Notebook, 1993-

RELATIONSHIPS - On Composition

Ruskin, John, The Elements of Drawing. Dover Publications, Inc., New York, 1971 [Originally Published in London, 1857]

The Law of Interchange

227. Closely related with the law of contrast is a law which enforces the unity of opposite things, by giving to each a portion of the character of the other. If, for instance, you divide a shield into two masses of colour, all the way down--suppose blue and white, and put a bar, or figure of an animal, partly on one division, partly on the other, you will find it pleasant to the eye if you make the part of the animal blue which comes upon the white half, and white which comes upon the blue half. This is done in heraldry, partly for the sake of perfect intelligibility, but yet more for the sake of delight in interchange of colour, since, in all ornamentation whatever, the practice is continual, in the ages of good design.

228. Sometimes this alternation is merely a reversal of contrasts; as that, after red has been for some time on one side, and blue on the other, red shall pass to blue's side and blue to red's. This kind of alternation takes place simply in four-quartered shields; in more subtle pieces of treatment, a little bit only of each colour is carried into the other, and they are as it were dovetailed together. One of the most curious facts which will impress itself upon you, when you have drawn some time carefully from Nature in light and shade, is the appearance of intentional artifice with which contrasts of this alternate kind are produced by her; the artistry with which she will darken a tree trunk as long as it comes against light sky, and throw sunlight on it precisely at the spot where it comes against a dark hill, and similarly treat all her masses of shade and colour, is so great, that if you only follow her closely, every one who looks at your drawing with attention will think that you have been inventing the most artificially and unnaturally delightful interchanges of shadow that could possibly be devised by human wit.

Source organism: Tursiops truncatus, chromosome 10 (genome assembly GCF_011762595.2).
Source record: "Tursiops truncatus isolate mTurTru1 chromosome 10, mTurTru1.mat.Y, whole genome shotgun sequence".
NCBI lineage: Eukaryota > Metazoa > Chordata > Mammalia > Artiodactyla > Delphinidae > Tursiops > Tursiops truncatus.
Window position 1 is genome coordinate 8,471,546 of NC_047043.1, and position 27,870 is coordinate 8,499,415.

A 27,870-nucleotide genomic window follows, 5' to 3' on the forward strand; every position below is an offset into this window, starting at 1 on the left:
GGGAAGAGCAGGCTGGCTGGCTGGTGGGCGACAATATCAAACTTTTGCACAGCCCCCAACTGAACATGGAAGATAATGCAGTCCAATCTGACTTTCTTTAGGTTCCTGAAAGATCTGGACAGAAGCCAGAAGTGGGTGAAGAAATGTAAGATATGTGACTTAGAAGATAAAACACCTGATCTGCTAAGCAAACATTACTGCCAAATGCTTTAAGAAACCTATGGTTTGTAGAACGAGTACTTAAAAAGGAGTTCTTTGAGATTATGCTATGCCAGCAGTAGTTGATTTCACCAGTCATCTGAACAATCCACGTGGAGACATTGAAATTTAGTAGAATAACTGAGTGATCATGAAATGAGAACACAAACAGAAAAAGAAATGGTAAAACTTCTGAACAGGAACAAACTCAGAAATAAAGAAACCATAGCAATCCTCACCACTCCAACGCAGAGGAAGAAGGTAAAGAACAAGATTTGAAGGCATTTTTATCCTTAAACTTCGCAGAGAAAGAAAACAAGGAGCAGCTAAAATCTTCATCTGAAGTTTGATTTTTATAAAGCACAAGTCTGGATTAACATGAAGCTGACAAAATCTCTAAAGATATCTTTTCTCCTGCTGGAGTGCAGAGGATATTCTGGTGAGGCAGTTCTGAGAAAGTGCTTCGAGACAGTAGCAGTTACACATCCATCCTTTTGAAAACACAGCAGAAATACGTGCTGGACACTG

229. You will find this law of interchange insisted upon at length by [Samuel] Prout in his lessons on Light and Shade [" . . . . light and shadow are respectively interchanged by way of contrast, but in similar proportions . . . . "]: it seems of all his principles of composition to be the one he is most conscious of; many others he obeys by instinct, but this he formally accepts and forcibly declares. [p. 197]

The typical purpose of the law of interchange is, of course, to teach us how ^opposite natures may be helped and strengthened by receiving each, as far as they can, some impress or reflection, or imparted power, from the other. [p. 198]

[Ruskin, John. The Elements of Drawing, Dover Publications, Inc., New York, 1971. pp. 196-198. (Originally Published in London, 1857)]



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